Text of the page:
The Washington Post and the Pope
The Post tells us why John Paul II was a failure.
6:30 PM, Apr 3, 2005 • By JONATHAN V. LAST
THE WASHINGTON POST'S COVERAGE of Pope John Paul II today featured on page 1, among other things, a news "analysis" by Hanna Rosin. It had a promising title, "His Legacy: A Papacy and Church Transformed." Yet by the fifth paragraph of her 2,000-word piece, one got the impression that Ms. Rosin doesn't think much of John Paul II's legacy:
For those who expected more from the modernization--American priests ordained in the 1960s, say, Catholic women who wanted to be priests or Latin American leaders who wanted a partner in revolution--the pope not only betrayed his promise but locked the church in place for years to come.
The idea that there was a "promise" that the Pope "betrayed" shows such an ignorance of the basic character of the Catholic Church and such a fanciful understanding of what any Pope could or would have done, that one wonders what she has in store for the late pontiff.
Indeed, here's what comes a short way later:
Another challenge came in Latin America in the mid-1980s with the rise of liberation theology. The pope considered this movement a misguided Marxist revival and did not try to hide his impatience. On tours through Nicaragua and El Salvador, he lost his temper with crowds, yelling "Silencio!"
But let's take a look at the "Silencio" event in El Salvador which Rosin describes, as detailed by George Weigel in his biography of the Pope:
Father Tucci had arrived in Managua a few days before the Pope's arrival, along with Piervincenzo Giudici, a senior Vatican Radio engineer and an expert in sound systems. Giudici had gone to check the papal Mass site and came back shocked. A second sound system--new, powerful, and independently controlled--had been installed. . . .
In the pre-visit negotiations, [Marxist Archbishop] Montezemolo had insisted that the park be divided into sections and that the sector in front of the altar be reserved for representatives of Catholic associations and movements. When these representatives arrived at the site at 4 A.M., they discovered that the central front section had already been packed with Sandinista supporters, as had virtually all the space near the altar. The people for whom the Mass was being celebrated were corralled far to the rear of the venue, and police fired automatic weapons over the heads of those who tried to get closer to the altar.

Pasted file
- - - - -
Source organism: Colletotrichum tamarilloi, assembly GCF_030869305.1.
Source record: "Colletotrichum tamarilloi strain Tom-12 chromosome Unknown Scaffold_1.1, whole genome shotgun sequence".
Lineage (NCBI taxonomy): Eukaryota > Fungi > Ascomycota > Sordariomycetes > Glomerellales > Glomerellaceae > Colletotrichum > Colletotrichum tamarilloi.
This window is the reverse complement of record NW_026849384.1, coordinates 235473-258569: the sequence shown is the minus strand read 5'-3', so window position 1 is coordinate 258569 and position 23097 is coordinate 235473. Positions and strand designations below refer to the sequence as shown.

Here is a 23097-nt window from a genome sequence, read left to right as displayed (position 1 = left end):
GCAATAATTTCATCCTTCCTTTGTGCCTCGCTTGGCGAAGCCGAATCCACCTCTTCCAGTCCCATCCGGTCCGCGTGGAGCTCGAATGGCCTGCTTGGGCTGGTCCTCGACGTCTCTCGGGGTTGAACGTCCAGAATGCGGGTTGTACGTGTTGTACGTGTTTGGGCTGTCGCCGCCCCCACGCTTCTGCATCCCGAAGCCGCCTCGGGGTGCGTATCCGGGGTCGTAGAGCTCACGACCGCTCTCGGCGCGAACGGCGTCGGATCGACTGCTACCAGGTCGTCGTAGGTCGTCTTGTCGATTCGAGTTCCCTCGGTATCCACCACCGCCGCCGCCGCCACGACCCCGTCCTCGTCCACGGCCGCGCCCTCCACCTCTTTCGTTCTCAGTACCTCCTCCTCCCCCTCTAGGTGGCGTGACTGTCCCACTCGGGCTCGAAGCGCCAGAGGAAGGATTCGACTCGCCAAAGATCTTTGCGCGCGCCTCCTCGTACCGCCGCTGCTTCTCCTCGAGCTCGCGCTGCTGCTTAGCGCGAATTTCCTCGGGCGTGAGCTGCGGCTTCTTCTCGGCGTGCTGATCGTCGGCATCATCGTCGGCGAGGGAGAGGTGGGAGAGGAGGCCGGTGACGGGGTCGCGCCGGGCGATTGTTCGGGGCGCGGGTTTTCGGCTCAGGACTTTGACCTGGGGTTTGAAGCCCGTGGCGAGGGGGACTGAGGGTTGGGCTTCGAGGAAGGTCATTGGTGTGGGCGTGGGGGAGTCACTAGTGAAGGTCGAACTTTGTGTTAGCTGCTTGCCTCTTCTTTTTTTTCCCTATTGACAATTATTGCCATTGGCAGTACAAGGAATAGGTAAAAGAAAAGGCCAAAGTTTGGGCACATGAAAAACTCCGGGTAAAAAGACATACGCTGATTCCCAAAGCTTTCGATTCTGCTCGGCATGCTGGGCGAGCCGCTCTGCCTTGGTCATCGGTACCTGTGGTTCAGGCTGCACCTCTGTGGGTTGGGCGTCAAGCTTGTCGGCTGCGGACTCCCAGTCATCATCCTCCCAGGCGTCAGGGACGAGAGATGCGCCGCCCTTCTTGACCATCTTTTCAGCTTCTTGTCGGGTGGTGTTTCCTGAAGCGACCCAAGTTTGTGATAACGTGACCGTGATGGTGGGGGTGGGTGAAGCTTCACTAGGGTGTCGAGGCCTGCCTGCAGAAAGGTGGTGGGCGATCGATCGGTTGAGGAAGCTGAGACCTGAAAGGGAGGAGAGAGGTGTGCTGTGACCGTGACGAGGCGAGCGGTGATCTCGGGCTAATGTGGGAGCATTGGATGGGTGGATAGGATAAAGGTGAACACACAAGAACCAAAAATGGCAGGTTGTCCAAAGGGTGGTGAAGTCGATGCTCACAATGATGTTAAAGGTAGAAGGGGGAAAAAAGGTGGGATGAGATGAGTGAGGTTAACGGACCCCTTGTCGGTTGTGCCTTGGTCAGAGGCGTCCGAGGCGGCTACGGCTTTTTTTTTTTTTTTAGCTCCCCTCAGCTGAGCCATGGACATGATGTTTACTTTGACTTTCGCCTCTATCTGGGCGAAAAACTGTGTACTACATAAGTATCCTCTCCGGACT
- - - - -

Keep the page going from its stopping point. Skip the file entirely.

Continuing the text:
Just beside the papal altar was another platform, filled with members of the government and senior Sandinista Party members. Their behavior was less than devout. During the Mass, all nine members of the Sandinista National Directorate, including Daniel Ortega, waved their left fists and shouted "People's Power!" The confrontation became more dramatic during the Pope's sermon. The Sandinistas had secreted microphones into the sector immediately in front of the altar platform, now full of their supporters. Those microphones and the microphones on the altar platform were controlled by Sandinista engineers, using the "emergency" sound system that had been installed days before. . . . When [John Paul II] reached the point where he explained the impossibility of a "Popular Church" set over against the Church's legitimate pastors, the Sandinista mob in front of the altar became raucous and tried to drown him out. The local engineers turned down the Pope's microphone and turned up the volume on the microphones that had been placed among the agitators. As this was going on, the government officials on the tribune next to the altar platform continued to misbehave. At last, an angry John Paul had had enough, and shouted over the mob, "Silencio!" A measure of order was finally restored, although at the end of the Mass the Sandinista chief of protocol went to the engineering console and demanded that the Sandinista anthem be played as a recessional hymn. John Paul stood at the front of the platform, took his crucifix-topped crosier by its base, held it high over his head, and waved it back and forth in salute to the hundreds of thousands of Nicaraguan Catholics who had been kept penned at the back of the venue.
Weigel's account not only adds an awful lot of context to Rosin's; it shows that the truth is the opposite of what Rosin is trying to signal to her readers. (Perhaps Rosin discounts Weigel's reporting because he is, in her words, a "neoconservative.")
Or perhaps Rosin is merely building towards her rhetorical conclusion about John Paul II. As she concludes her piece: